With the US presidential election season mercifully nearing its end, I thought it would be interesting to look at the long history of American presidents with Ireland. For today’s post, we’ll look at one of the key, distinctive elements which characterized the Scotch-Irish revival of the 1880s and 1890s: long lists of American presidents of Ulster descent.
These included Andrew Jackson, James K. Polk, James Buchanan, Andrew Johnson, Ulysses S. Grant, Chester Arthur, Grover Cleveland, and Benjamin Harrison, although sometimes others with more dubious links were added.
(And add William McKinley, Theodore Roosevelt, William Howard Taft, Woodrow Wilson, Warren G. Harding, Harry Truman, John F. Kennedy, Richard Nixon, Jimmy Carter, Ronald Reagan, George H.W. Bush, Bill Clinton, George W. Bush, and Barack Obama since the late nineteenth century.)
The Scotch-Irish Society of America, founded in 1889, focused on celebrating ethnic pride while emphasizing the longevity of their group’s American settlement. Rather than contrast themselves with more recent Catholic Irish immigrants, they focused on the New England Puritans. The society emphasized that the Scotch-Irish were pioneers of civilization and guardians of American freedom. While Puritans dominated the writing of American history, the Scotch-Irish saw themselves as “doers” who had up till then neglected to record their own contributions. They asserted their unique role in the formation of the American republic, and were anxious to set themselves apart from the Puritans.
In emphasizing this historical role in the United States, the Scotch-Irish utilized the list of American presidents of Ulster descent to underscore the longevity of their group in America as well as the authenticity of their ties back to Ireland. Their most celebrated presidential link was Andrew Jackson, who represented the ascent to the pinnacle of American society, showing that the Scotch-Irish were key elements in shaping the direction and character of the country.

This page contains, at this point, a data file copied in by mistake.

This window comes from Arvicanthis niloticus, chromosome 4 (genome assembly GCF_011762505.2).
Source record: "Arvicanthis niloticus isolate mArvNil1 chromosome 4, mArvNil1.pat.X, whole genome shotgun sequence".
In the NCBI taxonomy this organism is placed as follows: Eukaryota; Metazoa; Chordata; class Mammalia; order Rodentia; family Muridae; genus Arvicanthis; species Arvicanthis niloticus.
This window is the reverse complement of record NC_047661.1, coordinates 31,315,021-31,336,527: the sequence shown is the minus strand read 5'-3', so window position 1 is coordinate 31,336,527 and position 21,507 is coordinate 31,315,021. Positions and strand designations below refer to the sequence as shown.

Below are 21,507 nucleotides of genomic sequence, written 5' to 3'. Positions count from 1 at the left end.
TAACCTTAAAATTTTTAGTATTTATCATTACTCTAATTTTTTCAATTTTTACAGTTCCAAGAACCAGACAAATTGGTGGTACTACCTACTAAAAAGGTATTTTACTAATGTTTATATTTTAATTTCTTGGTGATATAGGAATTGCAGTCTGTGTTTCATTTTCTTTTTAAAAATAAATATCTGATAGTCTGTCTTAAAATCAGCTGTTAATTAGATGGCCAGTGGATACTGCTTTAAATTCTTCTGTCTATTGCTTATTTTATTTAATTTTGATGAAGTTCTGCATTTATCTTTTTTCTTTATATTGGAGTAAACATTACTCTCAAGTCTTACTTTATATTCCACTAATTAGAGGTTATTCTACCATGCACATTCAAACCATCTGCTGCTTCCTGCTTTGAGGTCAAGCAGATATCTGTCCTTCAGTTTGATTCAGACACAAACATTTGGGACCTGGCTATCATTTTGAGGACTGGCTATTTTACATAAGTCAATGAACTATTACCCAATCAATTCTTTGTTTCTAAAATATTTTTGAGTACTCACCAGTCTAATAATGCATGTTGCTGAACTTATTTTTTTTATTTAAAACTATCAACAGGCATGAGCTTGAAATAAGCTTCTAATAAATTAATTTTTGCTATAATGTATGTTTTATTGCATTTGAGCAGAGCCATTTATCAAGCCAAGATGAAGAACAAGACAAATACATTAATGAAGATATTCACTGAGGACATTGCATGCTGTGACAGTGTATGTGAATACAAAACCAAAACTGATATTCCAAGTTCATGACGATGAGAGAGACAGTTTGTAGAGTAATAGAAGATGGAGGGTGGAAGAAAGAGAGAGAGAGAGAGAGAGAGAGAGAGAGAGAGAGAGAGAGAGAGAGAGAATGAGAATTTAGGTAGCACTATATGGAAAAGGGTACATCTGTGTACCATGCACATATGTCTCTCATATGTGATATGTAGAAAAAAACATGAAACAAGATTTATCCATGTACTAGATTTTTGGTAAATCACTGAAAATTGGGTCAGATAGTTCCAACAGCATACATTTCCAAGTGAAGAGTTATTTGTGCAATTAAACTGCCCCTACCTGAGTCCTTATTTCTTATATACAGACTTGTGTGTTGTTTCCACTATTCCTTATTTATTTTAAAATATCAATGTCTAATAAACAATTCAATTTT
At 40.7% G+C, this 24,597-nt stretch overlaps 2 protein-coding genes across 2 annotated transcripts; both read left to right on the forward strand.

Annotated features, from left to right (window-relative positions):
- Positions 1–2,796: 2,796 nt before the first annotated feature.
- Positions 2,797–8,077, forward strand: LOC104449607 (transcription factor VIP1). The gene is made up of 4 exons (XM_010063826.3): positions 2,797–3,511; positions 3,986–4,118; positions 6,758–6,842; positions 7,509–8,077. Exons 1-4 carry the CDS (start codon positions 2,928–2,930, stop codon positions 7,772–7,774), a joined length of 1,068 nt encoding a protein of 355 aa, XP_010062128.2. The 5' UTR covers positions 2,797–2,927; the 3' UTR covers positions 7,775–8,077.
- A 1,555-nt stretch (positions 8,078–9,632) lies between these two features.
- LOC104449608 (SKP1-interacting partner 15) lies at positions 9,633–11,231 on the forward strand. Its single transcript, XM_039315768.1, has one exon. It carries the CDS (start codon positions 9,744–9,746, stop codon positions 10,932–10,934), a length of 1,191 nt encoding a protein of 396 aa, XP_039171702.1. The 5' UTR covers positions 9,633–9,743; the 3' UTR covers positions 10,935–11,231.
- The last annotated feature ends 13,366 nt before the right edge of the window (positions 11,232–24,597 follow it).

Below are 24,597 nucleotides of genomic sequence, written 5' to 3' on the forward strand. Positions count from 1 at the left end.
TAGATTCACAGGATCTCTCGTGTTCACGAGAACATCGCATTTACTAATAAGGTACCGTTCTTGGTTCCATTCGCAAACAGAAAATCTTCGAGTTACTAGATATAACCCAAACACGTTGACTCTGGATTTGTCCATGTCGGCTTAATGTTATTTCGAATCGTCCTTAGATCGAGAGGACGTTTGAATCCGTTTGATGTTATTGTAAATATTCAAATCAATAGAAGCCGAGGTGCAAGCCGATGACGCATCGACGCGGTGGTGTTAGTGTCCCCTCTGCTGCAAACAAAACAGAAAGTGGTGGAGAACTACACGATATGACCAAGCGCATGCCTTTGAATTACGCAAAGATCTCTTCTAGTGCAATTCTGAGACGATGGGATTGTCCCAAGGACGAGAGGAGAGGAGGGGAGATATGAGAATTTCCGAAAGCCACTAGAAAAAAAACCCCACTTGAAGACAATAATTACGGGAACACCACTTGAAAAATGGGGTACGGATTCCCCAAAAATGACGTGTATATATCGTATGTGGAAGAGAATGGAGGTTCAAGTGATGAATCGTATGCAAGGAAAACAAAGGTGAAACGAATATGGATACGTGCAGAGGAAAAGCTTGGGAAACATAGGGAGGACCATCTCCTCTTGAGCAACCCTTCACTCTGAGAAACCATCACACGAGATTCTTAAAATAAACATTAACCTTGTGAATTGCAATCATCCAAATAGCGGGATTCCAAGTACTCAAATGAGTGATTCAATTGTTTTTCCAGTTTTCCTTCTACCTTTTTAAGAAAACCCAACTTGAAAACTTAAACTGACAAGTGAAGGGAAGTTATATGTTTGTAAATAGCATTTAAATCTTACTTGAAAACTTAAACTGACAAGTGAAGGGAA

The Scotch-Irish Society of America also succeeded in attracting future presidents of the United States to speak at its congresses: William McKinley, Woodrow Wilson, and Herbert Hoover.
In Ireland, unionists drew upon the Scotch-Irish revival to help form an “Ulsterman” identity with the aim of ideologically unifying all Irish Protestants. They celebrated the Scotch-Irish “backwoodsman” and frontier identities, the determination to seek liberty and to stand up for what they believed to be right.
Long lists of American Presidents of “Ulster stock” were also enumerated by unionists. James Logan, in Ulster in the X-Rays, wrote, “When he emigrates, the Ulsterman, like most Irishmen, ‘makes good,’ and he frequently rises to the highest positions. Almost one half of the great line of Presidents of the United States came of Ulster stock, and McKinley’s old ancestral home may still be seen in the neighbourhood of Dervock, County Antrim. This is a debt America owes to Ulster which is sometimes forgotten.”
Unionists called upon these American “debts” in an attempt to gain international support for their own movement in the face of widespread American support for Irish nationalism.
Of course, many others throughout Irish and Irish-American history may have tended to take an entirely different viewpoint on this subject, as voiced by William V. Shannon in 1963’s The American Irish: “On March 18, 1962, the United Press International distributed a dispatch from Philadelphia headlined, ‘Toast to President Starts Donnybrook,’ which read: ‘The Friendly Sons of St. Patrick were anything but at their annual dinner Saturday night when Sen. Joseph S. Clark (D-Pa), proposed a toast to President John F. Kennedy, the ‘only Irishman ever elected President of the United States.’… In this as in other matters of public controversy, I think Senator Clark is right.”
Next time: A look at visits by US Presidents to Ireland and some of the more recent political policies.